Giving law abiding citizens and trained military members the ability to carry their weapons may not prevent every gun death, but they could certainly limit the number of victims. One person with a gun could have prevented the Aurora theater shooting or the Sandy hook massacre, and saved scores of lives in the process.
In the aftermath of yet another Fort Hood mass shooting, this very argument has become a hot topic of discussion today, especially across the social network sphere, much to the chagrin of those who have, once again, begun calling for a nationwide ban on firearms.
Chet Cannon, a host on MTV, showed his outrage over the incident and echoed the sentiments of many proponents of self defense and personal responsibility via his Twitter feed when he noted, “Trained military in a GunFreeZone rendered helpless, again.”
But not everyone agrees with Chet.
Shannon Watts, the founder of the gun control group “Moms Demand Action” believes that the solution isn’t allowing military service members to carry guns on base, but to disarm them.
Apparently, Ms. Watts is not aware that Fort Hood’s soldiers have already been disarmed.
Those in and around the base immediately lashed out and made the point that there are thousands of soldiers at Fort Hood who have been trained to deal with these kinds of threats, yet they were essentially handcuffed by the restrictions.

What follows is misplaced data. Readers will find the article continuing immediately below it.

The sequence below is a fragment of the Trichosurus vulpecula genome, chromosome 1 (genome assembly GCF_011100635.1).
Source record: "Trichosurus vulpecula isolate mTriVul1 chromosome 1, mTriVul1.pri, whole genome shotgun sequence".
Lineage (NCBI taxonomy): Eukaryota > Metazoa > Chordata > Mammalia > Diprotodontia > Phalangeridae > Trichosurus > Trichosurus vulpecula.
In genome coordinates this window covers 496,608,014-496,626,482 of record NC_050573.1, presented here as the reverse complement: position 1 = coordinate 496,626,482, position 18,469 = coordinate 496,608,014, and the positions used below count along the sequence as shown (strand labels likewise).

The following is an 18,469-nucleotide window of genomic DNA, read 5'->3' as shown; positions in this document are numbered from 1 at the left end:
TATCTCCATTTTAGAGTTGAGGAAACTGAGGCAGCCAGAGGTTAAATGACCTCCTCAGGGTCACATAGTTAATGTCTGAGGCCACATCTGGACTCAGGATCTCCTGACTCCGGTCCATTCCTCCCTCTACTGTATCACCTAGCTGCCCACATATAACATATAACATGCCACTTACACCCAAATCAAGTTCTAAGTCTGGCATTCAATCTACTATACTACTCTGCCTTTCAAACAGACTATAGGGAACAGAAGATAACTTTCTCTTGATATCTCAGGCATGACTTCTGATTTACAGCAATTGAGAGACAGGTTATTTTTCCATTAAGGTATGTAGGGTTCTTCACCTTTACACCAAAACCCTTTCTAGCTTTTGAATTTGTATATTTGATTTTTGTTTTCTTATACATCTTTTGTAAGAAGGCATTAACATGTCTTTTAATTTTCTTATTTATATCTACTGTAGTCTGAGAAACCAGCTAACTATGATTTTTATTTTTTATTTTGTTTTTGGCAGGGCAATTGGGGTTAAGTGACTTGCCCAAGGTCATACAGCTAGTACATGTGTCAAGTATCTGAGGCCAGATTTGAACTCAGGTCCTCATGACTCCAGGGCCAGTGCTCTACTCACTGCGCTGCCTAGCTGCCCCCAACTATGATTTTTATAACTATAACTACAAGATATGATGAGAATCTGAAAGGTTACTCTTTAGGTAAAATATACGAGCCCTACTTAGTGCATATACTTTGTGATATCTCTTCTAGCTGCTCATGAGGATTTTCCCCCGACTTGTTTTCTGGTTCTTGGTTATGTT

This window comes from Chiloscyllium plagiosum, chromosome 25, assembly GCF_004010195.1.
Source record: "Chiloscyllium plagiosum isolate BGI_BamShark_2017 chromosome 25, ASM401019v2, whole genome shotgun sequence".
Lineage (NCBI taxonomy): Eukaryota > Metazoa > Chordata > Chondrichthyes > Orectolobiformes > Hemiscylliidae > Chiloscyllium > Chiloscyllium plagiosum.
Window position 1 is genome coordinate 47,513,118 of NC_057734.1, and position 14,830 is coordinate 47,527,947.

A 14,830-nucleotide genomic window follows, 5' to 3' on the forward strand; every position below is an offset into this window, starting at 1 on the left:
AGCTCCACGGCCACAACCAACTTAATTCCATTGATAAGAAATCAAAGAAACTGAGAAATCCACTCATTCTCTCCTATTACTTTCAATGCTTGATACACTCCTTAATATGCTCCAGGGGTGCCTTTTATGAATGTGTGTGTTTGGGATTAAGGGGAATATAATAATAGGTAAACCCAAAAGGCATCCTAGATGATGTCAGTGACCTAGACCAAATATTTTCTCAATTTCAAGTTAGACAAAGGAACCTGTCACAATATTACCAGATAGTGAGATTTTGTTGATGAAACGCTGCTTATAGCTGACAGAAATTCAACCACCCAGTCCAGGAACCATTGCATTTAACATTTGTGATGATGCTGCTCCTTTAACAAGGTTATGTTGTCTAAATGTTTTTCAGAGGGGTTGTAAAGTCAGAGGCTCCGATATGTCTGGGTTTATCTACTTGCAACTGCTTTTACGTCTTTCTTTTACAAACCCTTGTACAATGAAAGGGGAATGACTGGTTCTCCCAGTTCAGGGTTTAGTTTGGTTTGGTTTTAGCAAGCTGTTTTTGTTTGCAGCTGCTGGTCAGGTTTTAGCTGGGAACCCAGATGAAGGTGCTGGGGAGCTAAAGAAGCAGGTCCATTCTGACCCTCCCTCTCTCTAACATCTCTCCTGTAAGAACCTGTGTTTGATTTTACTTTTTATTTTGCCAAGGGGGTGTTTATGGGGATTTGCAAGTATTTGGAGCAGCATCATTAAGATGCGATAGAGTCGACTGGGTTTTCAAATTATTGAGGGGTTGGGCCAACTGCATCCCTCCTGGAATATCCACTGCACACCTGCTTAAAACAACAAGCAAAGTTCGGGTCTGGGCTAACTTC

CJ Grisham was on base while the incident unfolded and he voiced his frustrations online during the lock-down and shelter-in-place order:
I can’t help but get pissed off when there is an active shooter on a MILITARY BASE and Soldiers are told to “shelter in place.” It’s so antithetical to what we do for a living. The response should be, “find the bastard and mow him down!”
His frustrations boiled down to one simple argument:
We will no doubt hear renewed calls from the anti-gun crowd in coming days and weeks demanding that the President take action to curb gun violence.
The problem is that there are over 300 million guns in America, and perhaps billions more worldwide.
It is simply not possible to put the genie back in the bottle. You can outlaw guns in America today and seize every weapon from law abiding citizens. But that will not solve the problem.
Those who want to do harm to others will find a way. They could, for example, purchase ATF-provided weapons directly from drug cartels operating out of central America. They will happily send their wares into the United States for a profit. In fact, illegal weapons suppliers may well be helping to lobby Congress for gun bans just so they can expand their trade.
Gun bans, as is evident with this most recent Fort Hood shooting, will not work.
Twenty people were killed or wounded in Fort Hood yesterday.
Had just one of those people had a firearm then maybe most or all of those deaths and injuries could have been prevented.